3. The “full project cost” could actually be over $20 million. Nearly $4.3 million has already been allocated toward consultants and design over the past two years out of existing city budgets of which $2.4 million has been spent or obligated to date. Plus the $16 million more now sought for construction. All for 1.2 miles of roadway. This road should be paved with gold.

Existing LBL Trail pedestrian crossing over Longhorn Dam

4. This project does not “complete” the trail gap. It will lead users east along the shoreline to the Longhorn Dam. That dam has a narrow and dangerous sidewalk crossing – where two strollers can barely pass each other over the Dam – alongside heavy traffic flow on Pleasant Valley Road. Clearly a “Pfluger-style” pedestrian bridge needs to be built parallel to the west side of the dam. A very expensive bridge. Then there is another “gap” on the North Shore around the former Holly Power Plant. Those segments? Not addressed.

5. The cleverly packaged and named “Boardwalk” is itself a hazardous solution for the need it is trying to fill and the improved safety it is attempting to yield. True, the existing sidewalk-based trail routing along Riverside Drive has a challenging crossing at IH-35 and some close proximity to road traffic. Interestingly, though, no ped-bike-vehicle accidents statistics have ever been produced. Folks know they must be very careful getting through there. But the 14-foot wide Boardwalk over-design intentionally promotes high-speed, two-abreast, bicycle traffic…in two directions…out over the open river waters…in direct conflict with pedestrians, strollers, wheelchairs, dog-walkers, and others who would also be on the same pathway. There is nowhere to jump out of the way of danger. There is no easy way to reach injured parties. There is no shade out in the open water.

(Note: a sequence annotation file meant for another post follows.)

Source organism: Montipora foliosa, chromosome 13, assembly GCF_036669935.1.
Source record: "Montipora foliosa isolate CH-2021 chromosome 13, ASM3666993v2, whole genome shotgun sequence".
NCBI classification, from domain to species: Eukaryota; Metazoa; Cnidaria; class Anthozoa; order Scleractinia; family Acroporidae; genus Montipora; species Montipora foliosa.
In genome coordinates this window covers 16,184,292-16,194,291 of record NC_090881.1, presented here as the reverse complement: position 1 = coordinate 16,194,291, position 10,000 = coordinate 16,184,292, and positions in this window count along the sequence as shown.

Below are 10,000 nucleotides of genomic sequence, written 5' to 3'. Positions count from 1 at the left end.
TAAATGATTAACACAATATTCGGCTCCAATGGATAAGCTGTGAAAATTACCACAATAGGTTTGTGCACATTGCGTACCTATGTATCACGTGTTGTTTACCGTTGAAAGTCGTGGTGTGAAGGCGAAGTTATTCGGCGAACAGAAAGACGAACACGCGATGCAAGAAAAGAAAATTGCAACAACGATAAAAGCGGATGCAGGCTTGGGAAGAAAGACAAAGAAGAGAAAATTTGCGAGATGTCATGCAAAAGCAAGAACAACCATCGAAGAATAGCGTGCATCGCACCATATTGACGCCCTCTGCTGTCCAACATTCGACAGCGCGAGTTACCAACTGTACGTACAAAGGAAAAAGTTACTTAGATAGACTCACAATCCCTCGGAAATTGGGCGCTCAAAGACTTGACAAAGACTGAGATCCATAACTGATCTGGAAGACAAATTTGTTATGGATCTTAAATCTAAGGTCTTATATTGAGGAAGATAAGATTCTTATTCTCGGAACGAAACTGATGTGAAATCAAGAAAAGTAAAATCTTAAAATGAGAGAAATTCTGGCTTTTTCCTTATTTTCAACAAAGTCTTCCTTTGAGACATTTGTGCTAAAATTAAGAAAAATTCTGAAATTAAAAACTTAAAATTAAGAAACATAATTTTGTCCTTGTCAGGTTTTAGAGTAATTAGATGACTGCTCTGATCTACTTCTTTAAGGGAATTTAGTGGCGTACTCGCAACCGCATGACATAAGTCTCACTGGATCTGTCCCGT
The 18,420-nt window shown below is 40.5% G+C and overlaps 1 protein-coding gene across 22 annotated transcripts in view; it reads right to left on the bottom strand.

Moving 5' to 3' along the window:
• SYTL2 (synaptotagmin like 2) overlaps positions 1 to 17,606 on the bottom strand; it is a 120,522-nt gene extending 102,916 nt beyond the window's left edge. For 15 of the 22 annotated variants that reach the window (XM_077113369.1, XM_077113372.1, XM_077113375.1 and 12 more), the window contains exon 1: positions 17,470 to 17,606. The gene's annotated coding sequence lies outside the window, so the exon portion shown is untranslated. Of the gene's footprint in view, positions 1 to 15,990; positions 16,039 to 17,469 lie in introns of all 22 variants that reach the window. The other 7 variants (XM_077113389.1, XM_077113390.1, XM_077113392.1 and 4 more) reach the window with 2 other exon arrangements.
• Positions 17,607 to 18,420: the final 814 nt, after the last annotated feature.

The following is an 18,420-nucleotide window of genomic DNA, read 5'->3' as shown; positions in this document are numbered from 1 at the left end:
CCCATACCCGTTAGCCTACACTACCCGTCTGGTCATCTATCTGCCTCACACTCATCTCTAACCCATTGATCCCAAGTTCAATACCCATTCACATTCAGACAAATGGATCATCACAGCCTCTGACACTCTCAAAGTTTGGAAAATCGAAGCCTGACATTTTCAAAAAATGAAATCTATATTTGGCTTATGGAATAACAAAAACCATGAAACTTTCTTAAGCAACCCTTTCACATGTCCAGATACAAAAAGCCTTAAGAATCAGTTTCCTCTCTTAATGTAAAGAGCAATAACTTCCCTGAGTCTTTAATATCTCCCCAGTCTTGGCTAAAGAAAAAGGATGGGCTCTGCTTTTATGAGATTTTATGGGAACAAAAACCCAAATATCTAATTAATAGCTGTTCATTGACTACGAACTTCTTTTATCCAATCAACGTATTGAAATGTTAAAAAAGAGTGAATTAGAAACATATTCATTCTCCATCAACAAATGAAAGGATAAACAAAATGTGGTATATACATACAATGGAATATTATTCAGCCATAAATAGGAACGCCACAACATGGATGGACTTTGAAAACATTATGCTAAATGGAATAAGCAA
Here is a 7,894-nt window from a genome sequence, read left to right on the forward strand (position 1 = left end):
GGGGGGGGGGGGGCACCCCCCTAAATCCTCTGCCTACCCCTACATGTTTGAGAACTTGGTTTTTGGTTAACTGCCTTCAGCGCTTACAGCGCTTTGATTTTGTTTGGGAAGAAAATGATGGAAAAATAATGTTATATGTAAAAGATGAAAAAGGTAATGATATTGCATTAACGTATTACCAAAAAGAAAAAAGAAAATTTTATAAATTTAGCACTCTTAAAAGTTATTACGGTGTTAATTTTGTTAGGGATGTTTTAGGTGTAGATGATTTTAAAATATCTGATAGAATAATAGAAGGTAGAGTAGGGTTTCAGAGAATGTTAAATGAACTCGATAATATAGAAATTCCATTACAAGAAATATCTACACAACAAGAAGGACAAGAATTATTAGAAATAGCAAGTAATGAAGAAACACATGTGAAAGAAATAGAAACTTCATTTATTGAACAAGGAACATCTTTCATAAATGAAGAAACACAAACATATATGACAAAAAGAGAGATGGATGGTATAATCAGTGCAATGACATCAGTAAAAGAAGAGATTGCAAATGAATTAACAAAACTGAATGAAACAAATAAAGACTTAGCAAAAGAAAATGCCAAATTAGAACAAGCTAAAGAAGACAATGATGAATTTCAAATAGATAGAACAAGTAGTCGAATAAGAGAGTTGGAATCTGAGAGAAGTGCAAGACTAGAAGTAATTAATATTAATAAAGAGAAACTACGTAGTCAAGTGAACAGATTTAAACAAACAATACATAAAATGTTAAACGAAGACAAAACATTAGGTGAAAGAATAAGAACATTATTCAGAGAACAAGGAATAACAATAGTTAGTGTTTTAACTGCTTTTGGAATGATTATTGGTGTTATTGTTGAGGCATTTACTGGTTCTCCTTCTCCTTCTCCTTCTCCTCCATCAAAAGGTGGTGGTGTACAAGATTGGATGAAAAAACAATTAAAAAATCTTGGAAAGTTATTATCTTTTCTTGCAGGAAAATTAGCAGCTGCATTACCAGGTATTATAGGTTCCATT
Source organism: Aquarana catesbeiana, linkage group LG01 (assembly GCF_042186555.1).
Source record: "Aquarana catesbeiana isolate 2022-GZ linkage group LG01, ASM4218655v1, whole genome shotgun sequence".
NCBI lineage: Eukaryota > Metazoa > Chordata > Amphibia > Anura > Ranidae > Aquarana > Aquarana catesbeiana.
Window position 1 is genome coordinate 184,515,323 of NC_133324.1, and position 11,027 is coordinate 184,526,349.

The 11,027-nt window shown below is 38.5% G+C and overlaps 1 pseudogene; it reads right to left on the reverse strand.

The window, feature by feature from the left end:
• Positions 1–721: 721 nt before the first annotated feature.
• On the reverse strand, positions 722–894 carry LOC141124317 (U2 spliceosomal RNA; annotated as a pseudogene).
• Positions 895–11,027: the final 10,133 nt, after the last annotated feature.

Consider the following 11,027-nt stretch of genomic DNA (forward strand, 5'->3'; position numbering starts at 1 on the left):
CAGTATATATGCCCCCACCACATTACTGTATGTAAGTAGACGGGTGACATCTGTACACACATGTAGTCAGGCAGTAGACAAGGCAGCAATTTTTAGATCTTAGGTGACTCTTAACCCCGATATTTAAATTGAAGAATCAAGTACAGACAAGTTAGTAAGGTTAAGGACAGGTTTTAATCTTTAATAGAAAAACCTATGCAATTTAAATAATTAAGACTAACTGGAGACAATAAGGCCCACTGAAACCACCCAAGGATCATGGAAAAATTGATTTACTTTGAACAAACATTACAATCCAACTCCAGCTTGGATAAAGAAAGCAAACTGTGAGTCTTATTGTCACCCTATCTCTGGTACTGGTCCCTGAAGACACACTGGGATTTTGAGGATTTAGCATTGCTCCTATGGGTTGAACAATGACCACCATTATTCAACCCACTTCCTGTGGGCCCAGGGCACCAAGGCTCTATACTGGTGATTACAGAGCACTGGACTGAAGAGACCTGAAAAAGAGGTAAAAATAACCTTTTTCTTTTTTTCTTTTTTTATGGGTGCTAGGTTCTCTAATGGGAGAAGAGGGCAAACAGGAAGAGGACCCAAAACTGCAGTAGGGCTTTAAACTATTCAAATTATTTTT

Some folks have been asking how this project came to be?  Good question.  Please read on…

[Read more…]

A Concrete Human Highway IN Our River? No. YES! And Why You Oughtta Care

A Concrete Human Highway IN Our River? No. YES! And Why You Oughtta Care

Part 1 of 2 Parts – The Overview

If you browsed the Austin American-Statesman or Austin Business Journal yesterday, no doubt you saw the headlines:

“$16 million boardwalk leads Austin bond proposal. City releases draft list of $84.8 million in transportation projects for possible November election.” (AAS)

“City unveils $85M bond package” (ABJ)

At first glance, it might sound like an appealing proposition, this Boardwalk project.  What’s not to like?